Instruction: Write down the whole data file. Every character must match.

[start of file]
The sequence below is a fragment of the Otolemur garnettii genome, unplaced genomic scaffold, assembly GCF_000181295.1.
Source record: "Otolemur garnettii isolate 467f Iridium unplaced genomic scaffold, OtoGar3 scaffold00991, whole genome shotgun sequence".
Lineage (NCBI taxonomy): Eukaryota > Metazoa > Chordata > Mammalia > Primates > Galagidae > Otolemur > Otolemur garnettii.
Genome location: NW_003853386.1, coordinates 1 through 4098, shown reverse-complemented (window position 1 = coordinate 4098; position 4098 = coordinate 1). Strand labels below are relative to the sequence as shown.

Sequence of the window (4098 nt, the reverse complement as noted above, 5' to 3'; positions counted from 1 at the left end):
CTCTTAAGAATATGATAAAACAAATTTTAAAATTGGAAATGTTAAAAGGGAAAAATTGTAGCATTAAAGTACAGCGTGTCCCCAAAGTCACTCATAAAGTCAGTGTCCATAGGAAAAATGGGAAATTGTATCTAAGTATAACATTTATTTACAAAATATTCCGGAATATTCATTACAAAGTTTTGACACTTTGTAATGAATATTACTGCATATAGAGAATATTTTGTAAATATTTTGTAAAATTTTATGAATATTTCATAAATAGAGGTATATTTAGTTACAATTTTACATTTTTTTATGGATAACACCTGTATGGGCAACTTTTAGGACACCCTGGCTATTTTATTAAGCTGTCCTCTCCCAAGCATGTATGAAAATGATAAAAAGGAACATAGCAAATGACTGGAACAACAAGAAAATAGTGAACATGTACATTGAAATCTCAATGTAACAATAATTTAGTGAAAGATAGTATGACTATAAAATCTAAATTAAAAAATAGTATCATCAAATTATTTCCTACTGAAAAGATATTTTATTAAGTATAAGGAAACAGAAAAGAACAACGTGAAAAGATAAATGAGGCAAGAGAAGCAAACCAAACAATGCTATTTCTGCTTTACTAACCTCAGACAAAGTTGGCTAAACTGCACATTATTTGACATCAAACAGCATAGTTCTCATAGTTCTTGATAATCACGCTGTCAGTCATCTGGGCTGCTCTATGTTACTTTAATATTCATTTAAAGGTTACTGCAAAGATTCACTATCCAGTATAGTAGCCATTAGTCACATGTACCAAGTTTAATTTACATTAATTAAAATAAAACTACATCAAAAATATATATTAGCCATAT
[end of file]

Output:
The sequence below is a fragment of the Otolemur garnettii genome, unplaced genomic scaffold, assembly GCF_000181295.1.
Source record: "Otolemur garnettii isolate 467f Iridium unplaced genomic scaffold, OtoGar3 scaffold00991, whole genome shotgun sequence".
Lineage (NCBI taxonomy): Eukaryota > Metazoa > Chordata > Mammalia > Primates > Galagidae > Otolemur > Otolemur garnettii.
Genome location: NW_003853386.1, coordinates 1 through 4098, shown reverse-complemented (window position 1 = coordinate 4098; position 4098 = coordinate 1). Strand labels below are relative to the sequence as shown.

Sequence of the window (4098 nt, the reverse complement as noted above, 5' to 3'; positions counted from 1 at the left end):
CTCTTAAGAATATGATAAAACAAATTTTAAAATTGGAAATGTTAAAAGGGAAAAATTGTAGCATTAAAGTACAGCGTGTCCCCAAAGTCACTCATAAAGTCAGTGTCCATAGGAAAAATGGGAAATTGTATCTAAGTATAACATTTATTTACAAAATATTCCGGAATATTCATTACAAAGTTTTGACACTTTGTAATGAATATTACTGCATATAGAGAATATTTTGTAAATATTTTGTAAAATTTTATGAATATTTCATAAATAGAGGTATATTTAGTTACAATTTTACATTTTTTTATGGATAACACCTGTATGGGCAACTTTTAGGACACCCTGGCTATTTTATTAAGCTGTCCTCTCCCAAGCATGTATGAAAATGATAAAAAGGAACATAGCAAATGACTGGAACAACAAGAAAATAGTGAACATGTACATTGAAATCTCAATGTAACAATAATTTAGTGAAAGATAGTATGACTATAAAATCTAAATTAAAAAATAGTATCATCAAATTATTTCCTACTGAAAAGATATTTTATTAAGTATAAGGAAACAGAAAAGAACAACGTGAAAAGATAAATGAGGCAAGAGAAGCAAACCAAACAATGCTATTTCTGCTTTACTAACCTCAGACAAAGTTGGCTAAACTGCACATTATTTGACATCAAACAGCATAGTTCTCATAGTTCTTGATAATCACGCTGTCAGTCATCTGGGCTGCTCTATGTTACTTTAATATTCATTTAAAGGTTACTGCAAAGATTCACTATCCAGTATAGTAGCCATTAGTCACATGTACCAAGTTTAATTTACATTAATTAAAATAAAACTACATCAAAAATATATATTAGCCATAT